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Chicken prices to stabilize starting September-October – Agri Dept.

Posted On 2014 Aug 19
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Wind-blown mango tree branches nearly block the gate of the Porta Coali Convent (top photo) along Visayas Ave., Quezon City on Wednesday (July 16, 2014). Lower photos show Department of Environment and Natural Resources (DENR) employees loading on a pick-up truck mahogany tree branches (left) and residents of Aurora Blvd. near the Chinese Medical Center cleaning up a portion of Blumentritt St., Sta. Cruz, Manila. (MNS photo)

Wind-blown mango tree branches nearly block the gate of the Porta Coali Convent (top photo) along Visayas Ave., Quezon City on Wednesday (July 16, 2014). Lower photos show Department of Environment and Natural Resources (DENR) employees loading on a pick-up truck mahogany tree branches (left) and residents of Aurora Blvd. near the Chinese Medical Center cleaning up a portion of Blumentritt St., Sta. Cruz, Manila. (MNS photo)

MANILA (Mabuhay) — Consumers can expect prices of dressed chicken to stabilize by September or October once the supply of poultry returns to normal levels, the Department of Agriculture said Wednesday.

Stakeholders in the poultry industry have assured government that the supply of chicken will normalize by the last quarter of 2014, DA Secretary Proceso Alcala told lawmakers during the budget briefing at the House of Representatives.

Agriculture Undersecretary for Livestock Jose Reaño noted the tight supply of chicken meat was an offshoot of the destruction of farm-to-market roads caused by Typhoon Glenda, which disrupted the distribution chain.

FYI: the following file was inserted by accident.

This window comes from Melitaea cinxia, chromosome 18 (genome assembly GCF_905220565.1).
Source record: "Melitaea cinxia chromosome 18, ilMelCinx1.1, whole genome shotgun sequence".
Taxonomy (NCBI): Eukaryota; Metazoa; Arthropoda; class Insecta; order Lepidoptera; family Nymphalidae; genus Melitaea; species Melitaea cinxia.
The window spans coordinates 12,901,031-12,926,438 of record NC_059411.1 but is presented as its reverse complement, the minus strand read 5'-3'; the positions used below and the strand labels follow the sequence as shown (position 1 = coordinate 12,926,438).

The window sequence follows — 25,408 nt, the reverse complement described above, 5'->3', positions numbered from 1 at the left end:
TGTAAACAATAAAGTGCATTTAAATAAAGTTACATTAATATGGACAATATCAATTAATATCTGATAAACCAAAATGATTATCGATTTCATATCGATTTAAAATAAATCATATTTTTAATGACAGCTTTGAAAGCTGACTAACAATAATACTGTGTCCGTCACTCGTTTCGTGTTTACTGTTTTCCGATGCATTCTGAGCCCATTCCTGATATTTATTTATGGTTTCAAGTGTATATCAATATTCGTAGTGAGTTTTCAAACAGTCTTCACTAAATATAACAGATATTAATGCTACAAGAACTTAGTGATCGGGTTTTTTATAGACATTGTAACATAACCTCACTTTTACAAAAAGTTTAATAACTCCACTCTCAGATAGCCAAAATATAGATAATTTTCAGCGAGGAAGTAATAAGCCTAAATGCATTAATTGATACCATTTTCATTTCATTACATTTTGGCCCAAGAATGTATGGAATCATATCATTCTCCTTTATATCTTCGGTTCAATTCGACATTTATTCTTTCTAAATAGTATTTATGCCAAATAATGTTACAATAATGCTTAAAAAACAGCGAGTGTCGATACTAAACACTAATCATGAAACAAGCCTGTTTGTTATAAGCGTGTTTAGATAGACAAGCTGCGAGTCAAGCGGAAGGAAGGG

Poultry growers in Region 4A (Cavite, Laguna, Batangas, Rizal, Quezon) were unable to fill the demands of wholesale retailers in Metro Manila after the typhoon because of the damaged roads and farms.

Region 3 is the primary source of chicken meat in the Philippines while Region 4A ranks second. It takes an average of 28 to 31 days before poultry can be harvested.

“[As a result], the suki of the supplier now have nothing to sell. Some of the retailers resorted to buying their chicken meat supply from supermarkets, where the price ranges from P135 to P139, then sell these at a higher price between P150 and P170,” he said.

As of Tuesday, the prevailing market price of dressed chicken at the Commonwealth Market is P150 per kilo. According to Agriculture and Traded and Industry officials, the price ranges are still considered acceptable since consumers may haggle to as low as P140 per kilo.

Reaño said the situation in poultry farms is expected to normalize in 45 days, with breeders able to deliver again to retailers.

He said the Agriculture Department has come up with a contingency plan to keep the prices of chicken stable should a typhoon as strong as Glenda strike again. (MNS)

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